It is quite clear that such developments first of all concern Russia, as Europe is trying to find an alternative to this country in the gas supplies.
Earlier, the Russian Foreign Minister Sergei Lavrov said the Trans-Caspian gas pipeline project falls into the category of projects affecting the interests of countries not taking part in the negotiations, that is, Russia.
He said that originally the European Commission was the project's initiator, but the issues related to the development of infrastructure in the Caspian Sea should be resolved only by its coastal countries.
In principle, the intentions of Azerbaijan and Turkmenistan do not contradict what Lavrov said. The presidents of Azerbaijan and Turkmenistan have repeatedly stated that the decision to build the gas pipeline should be taken only by those countries, the territorial waters of which will accommodate the pipeline, that is, Baku and Ashgabat.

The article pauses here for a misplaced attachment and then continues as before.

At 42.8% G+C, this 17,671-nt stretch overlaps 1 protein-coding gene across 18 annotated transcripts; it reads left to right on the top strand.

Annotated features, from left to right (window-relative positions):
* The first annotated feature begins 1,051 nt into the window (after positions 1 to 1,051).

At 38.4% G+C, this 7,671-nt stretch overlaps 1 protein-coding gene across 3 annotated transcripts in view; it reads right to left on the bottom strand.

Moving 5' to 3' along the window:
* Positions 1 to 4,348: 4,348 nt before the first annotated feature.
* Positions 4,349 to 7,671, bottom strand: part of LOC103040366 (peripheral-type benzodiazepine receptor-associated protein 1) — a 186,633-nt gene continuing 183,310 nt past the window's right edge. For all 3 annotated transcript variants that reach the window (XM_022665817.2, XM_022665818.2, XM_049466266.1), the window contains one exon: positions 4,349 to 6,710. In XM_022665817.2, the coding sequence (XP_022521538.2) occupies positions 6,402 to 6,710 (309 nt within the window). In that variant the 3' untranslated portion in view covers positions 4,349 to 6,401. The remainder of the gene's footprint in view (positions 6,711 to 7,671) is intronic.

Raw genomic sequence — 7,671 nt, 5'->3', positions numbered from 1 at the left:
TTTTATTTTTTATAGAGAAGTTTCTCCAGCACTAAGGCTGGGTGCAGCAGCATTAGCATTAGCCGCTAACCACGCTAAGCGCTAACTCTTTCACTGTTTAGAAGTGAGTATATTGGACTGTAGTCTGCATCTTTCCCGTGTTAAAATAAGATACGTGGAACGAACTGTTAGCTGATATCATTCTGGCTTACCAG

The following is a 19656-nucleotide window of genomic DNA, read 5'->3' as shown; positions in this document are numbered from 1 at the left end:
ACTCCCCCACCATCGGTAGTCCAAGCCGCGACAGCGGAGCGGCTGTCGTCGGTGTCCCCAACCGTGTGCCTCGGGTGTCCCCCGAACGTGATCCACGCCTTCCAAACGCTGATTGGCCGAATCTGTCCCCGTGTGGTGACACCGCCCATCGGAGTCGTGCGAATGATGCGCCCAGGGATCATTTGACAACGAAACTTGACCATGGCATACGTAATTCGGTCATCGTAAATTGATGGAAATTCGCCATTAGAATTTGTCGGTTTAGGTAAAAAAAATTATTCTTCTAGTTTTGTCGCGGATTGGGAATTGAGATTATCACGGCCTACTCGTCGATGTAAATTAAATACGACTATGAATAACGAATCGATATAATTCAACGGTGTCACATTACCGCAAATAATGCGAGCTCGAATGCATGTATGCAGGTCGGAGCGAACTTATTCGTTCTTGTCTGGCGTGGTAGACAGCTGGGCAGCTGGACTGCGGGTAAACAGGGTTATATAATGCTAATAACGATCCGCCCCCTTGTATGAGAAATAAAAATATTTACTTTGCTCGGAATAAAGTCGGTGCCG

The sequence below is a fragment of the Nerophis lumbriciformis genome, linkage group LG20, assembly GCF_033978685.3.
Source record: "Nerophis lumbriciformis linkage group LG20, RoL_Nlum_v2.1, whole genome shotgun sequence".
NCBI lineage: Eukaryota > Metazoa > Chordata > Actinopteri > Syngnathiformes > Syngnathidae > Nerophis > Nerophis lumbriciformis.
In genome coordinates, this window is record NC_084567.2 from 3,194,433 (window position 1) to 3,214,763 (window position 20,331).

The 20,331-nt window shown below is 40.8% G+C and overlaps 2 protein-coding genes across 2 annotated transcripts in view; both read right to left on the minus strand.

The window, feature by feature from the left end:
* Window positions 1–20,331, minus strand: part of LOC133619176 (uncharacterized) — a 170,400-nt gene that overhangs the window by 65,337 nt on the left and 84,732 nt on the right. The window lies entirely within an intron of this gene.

As for the arguments that the project poses a danger for the environment, they are entirely baseless.
First of all, full environmental assessment is conducted when planning the projects, and their implementation begins afterwards. Second, Russia has laid lots of gas pipelines across the bottom of the Black Sea, where the underwater environment is much more aggressive than in the Caspian Sea, so, accordingly, risk of pipeline damage is much higher there.
It also concerns the currently implemented projects such as the Nord Stream, which is laid on the bottom of the Baltic Sea. And, we can recall exactly those 5,000 kilometers of underwater pipelines, the vast majority of which were constructed in the Soviet era. At the time, Moscow didn't seem to worry about the ecology of the Caspian Sea and Azerbaijan's coast.
Moreover, such "precautionary" statements regarding Turkmenistan, which initiated the development of a new international legal mechanism to ensure reliable and stable supplies of energy resources to the world markets, are at least puzzling.